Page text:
A recent study led by Elizabeth Perlman, MD, discovered a new genetic mutation in the most common type of pediatric kidney cancer, Wilms tumor.
The work is part of ongoing collaborations with the National Institutes of Health (NIH) National Cancer Institute to identify genetic changes that lead to the development of Wilms tumors. The mutations pinpointed may represent new targets for therapies to help young patients.
The paper, published in Nature Communications, describes for the first time a specific type of mutation in the MLLT1 gene. During early development, the gene is a critical component of transcription, the first step in gene expression.
“We show that Wilms tumors arise due to mutations that have not been described in other tumor types, even other pediatric tumors,” said Dr. Perlman, a professor of Pathology at Feinberg, who was the first author of the paper. “This study suggests that the origin of Wilms tumor is specific to mutations of genes that are uniquely active in the developing kidney.”
The finding adds to previous work from Dr. Perlman’s group demonstrating that mutations in the SIX1/2, DGCR8 and DROSHA genes are associated with Wilms tumors. The latter two genes are both responsible for maturation of microRNA, a type of RNA that helps regulate gene expression after transcription.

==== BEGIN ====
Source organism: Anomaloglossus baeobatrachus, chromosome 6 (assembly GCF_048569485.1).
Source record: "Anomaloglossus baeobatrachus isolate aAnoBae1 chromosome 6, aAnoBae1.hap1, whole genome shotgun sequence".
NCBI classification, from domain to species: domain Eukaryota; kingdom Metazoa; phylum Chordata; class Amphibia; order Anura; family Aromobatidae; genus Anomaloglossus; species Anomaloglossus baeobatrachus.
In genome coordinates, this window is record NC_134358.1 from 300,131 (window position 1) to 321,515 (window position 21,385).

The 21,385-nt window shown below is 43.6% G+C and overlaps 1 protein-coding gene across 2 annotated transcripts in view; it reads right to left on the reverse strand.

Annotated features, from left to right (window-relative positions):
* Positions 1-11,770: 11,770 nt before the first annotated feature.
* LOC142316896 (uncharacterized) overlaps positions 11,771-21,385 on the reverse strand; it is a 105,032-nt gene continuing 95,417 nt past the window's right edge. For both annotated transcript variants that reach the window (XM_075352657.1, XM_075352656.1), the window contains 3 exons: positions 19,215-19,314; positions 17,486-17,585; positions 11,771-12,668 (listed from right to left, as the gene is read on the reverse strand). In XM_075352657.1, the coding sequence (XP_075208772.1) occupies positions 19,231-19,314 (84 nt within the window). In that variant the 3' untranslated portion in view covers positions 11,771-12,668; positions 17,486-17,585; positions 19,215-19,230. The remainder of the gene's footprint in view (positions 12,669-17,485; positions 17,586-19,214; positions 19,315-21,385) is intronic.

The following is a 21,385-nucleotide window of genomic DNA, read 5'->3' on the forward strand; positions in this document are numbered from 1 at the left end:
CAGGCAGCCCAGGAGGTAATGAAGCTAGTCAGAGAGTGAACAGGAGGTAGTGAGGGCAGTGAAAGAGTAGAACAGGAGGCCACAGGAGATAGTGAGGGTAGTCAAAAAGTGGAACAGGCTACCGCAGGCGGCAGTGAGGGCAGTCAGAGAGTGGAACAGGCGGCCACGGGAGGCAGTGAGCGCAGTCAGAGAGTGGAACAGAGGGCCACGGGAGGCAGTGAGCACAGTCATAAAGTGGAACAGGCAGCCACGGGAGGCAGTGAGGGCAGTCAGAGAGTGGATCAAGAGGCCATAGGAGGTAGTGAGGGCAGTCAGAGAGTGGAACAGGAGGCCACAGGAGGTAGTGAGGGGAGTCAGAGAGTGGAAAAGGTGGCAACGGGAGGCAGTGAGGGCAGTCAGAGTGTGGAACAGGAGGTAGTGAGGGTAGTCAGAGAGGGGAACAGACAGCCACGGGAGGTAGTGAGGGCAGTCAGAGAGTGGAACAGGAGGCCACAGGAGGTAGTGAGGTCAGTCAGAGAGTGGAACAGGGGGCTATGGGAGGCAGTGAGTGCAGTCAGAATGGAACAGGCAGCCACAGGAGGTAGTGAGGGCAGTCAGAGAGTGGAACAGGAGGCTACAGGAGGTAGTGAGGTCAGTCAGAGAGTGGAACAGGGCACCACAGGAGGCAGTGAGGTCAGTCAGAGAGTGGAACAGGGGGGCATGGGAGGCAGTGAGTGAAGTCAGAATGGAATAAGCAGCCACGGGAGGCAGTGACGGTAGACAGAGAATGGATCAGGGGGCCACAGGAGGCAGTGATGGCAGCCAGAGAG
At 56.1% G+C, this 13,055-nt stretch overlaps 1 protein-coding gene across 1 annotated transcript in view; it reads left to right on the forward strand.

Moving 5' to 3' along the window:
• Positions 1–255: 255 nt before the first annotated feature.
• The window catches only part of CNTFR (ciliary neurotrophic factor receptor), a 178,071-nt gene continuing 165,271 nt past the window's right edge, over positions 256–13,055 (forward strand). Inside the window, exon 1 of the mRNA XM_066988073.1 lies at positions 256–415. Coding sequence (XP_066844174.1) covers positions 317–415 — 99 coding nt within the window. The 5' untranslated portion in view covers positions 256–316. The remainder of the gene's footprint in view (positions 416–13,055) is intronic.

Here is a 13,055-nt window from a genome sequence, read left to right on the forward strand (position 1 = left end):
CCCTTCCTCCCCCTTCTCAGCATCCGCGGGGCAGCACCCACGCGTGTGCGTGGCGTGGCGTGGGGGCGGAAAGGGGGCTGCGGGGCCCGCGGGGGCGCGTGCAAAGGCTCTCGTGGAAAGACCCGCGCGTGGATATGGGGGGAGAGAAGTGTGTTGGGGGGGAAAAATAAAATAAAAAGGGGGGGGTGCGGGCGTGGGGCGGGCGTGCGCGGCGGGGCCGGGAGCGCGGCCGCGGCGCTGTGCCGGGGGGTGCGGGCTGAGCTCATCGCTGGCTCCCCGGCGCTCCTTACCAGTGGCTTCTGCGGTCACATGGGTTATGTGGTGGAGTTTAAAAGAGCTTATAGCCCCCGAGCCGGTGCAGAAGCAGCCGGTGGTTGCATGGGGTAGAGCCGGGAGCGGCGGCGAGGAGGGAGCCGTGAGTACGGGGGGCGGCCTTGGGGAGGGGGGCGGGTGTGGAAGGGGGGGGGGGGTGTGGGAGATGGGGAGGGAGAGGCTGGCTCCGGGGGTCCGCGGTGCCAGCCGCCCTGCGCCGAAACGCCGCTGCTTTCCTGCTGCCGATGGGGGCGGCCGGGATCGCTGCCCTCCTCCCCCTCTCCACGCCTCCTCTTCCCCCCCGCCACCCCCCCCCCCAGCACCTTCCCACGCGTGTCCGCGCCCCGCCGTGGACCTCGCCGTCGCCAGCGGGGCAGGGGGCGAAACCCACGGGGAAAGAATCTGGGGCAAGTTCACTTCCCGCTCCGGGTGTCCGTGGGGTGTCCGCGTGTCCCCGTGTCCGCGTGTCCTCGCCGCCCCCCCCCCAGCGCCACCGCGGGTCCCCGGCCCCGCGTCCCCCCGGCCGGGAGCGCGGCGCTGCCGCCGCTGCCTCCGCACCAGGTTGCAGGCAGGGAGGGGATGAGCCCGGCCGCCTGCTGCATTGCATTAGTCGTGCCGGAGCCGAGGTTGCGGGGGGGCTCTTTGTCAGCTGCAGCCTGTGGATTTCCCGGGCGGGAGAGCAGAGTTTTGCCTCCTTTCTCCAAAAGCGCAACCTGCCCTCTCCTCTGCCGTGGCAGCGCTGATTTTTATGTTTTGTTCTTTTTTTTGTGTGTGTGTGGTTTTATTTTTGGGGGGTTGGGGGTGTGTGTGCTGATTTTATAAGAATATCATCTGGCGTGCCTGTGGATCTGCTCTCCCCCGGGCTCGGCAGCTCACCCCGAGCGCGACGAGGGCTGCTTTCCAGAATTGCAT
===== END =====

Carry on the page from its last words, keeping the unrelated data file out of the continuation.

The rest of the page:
“The MLLT1 mutations result in tumors at a younger age and with different features than those resulting from DROSHA and DGCR8 mutations,” said Dr. Perlman, who is also head of the Department of Pathology and Laboratory Medicine at the Ann & Robert H. Lurie Children’s Hospital of Chicago. “All three of these genes are part of the basic cellular machinery that regulates critical aspects of regulation of messenger RNA expression.”
In the study, the scientists sequenced DNA from tumor specimens collected from patients before therapy. Their analysis showed that the MLLT1 mutation changed gene expression and protein binding to certain chromatin markers, suggesting that MLLT1 abnormalities early in kidney development lead to Wilms tumor.
Dr. Perlman is a member of the Robert H. Lurie Comprehensive Cancer Center of Northwestern University and the Stanley Manne Children’s Research Institute, affiliated with the Ann & Robert H. Lurie Children’s Hospital of Chicago.
This research was also funded by NIH grants U10 CA98543, U10CA42326, U10CA98543, U24 CA114766 and UO1CA88131, the IDP Foundation, the American and Lebanese Syrian Associated Charities of St Jude and the King Abdullah University of Science and Technology.